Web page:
Keep Your Factory Radio
When most people think of a car stereo, they think of the thing in the dash with buttons and a display. But such head units are just part of the system, although a major part. They generate an audio signal, let you select among various music formats, show what's playing, allow you to crank the volume, and sometimes include some signal processing functions, such as equalization, which tweaks the sound to better suit the car's interior space.
Then they send a signal on to the speakers in a system and sometimes to amplifiers in between to boost the signal. Truth is, many modern stock head units do this quite well, and they are getting harder and harder to extract from the dash. Some are oddly shaped or control other functions of the car, such as climate controls. So it isn't always practical - or even necessary - to replace the radio in some vehicles.
Understanding OEM Upgrade Options
The increasingly difficult-to-replace head units are why a growing trend in the car audio industry is to leave the factory head unit intact and add components downstream in the audio signal path. This is happening for the reasons I mentioned earlier in the chapter, as well as the fact that many people lease their vehicles these days and are reluctant to modify them in any way. Because of this, the aftermarket car audio industry has started to respond with a growing number of components specifically designed to allow upgrading a stock stereo system.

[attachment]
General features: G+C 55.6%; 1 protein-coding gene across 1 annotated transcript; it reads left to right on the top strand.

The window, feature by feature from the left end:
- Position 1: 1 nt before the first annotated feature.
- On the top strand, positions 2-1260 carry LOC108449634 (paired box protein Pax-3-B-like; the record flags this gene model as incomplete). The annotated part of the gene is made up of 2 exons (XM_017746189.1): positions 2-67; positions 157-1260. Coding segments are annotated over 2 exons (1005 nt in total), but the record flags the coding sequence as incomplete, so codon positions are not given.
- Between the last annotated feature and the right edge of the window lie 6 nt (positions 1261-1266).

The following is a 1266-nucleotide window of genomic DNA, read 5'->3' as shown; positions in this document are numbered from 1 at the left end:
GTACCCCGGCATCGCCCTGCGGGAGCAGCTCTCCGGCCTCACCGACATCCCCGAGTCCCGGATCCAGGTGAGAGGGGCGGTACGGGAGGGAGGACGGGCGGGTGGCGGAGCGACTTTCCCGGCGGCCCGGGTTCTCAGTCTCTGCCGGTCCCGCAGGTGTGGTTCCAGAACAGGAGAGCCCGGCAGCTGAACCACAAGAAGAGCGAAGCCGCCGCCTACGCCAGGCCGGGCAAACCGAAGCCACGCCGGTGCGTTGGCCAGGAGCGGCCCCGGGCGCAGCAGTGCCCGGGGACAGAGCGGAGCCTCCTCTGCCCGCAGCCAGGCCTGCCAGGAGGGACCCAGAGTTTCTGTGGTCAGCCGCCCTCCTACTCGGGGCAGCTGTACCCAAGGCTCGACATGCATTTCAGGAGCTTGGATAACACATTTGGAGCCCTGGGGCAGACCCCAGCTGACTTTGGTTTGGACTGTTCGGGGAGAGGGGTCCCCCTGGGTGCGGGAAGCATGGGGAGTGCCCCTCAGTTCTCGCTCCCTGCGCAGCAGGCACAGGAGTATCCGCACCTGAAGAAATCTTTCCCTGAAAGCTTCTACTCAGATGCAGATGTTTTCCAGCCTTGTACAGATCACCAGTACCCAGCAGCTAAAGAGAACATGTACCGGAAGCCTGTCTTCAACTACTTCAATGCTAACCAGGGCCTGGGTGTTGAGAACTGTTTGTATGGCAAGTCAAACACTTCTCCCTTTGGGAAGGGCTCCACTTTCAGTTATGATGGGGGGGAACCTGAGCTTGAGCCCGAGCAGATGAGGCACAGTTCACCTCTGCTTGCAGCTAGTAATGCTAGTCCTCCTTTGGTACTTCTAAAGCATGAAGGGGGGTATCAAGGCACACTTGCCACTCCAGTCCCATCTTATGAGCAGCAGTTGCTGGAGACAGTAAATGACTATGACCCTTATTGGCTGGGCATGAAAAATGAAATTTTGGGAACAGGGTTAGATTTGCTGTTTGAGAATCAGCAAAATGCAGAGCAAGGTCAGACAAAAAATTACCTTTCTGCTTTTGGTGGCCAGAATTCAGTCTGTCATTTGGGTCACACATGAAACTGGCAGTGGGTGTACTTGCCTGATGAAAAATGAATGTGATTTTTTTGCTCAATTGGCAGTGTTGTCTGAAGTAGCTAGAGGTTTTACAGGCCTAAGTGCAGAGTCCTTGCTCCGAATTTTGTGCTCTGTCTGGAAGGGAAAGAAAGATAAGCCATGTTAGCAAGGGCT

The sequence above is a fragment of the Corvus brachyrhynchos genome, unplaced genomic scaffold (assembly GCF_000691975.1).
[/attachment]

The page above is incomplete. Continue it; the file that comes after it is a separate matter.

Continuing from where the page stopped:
Almost all stock head units have only amplified high-level outputs that are designed to drive speakers, not amplifiers, which usually require an un-amplified low-level signal. That's why it's typically easier to add speakers to a factory system than amplifiers. Some aftermarket amplifiers do, however, accept both high- and low-level signals, making them ideal for OEM (or Original Equipment Manufacturer - meaning the equipment that came with the vehicle) upgrades. And as with drop-in speakers, adding an amplifier is a surefire way to improve the sound of an anemic stock system.
But it isn't always that easy. More and more stock systems, particularly premium systems, also incorporate proprietary signal processing that's designed to work only within the closed system. When aftermarket components are added, it can actually make the sound worse because they aren't compatible with the system's signal processing.
But the aftermarket has been performing end-runs around the carmakers for decades. Being the resourceful bunch that they are, car audio manufacturers have responded to being locked out of such systems with products specifically designed to drop a signal from a stock head unit down to line-level and filter out any signal processing. Many of these also have an auxiliary input that also allows you to add an iPod or some other audio source to a factory system. If a stock system doesn't use proprietary signal processing, a simple line-level output converter will knock a high-level signal from a stock head unit down to line or a low-level so that an amplifier can be added.
Regardless, a savvy specialty car audio retailer will be able to help you upgrade your factory system so that you can add almost anything you like to it.
From Car Audio for Dummies, copyright © 2008 by John Wiley & Sons, Inc., Hoboken, New Jersey. Used by arrangement with John Wiley & Sons, Inc.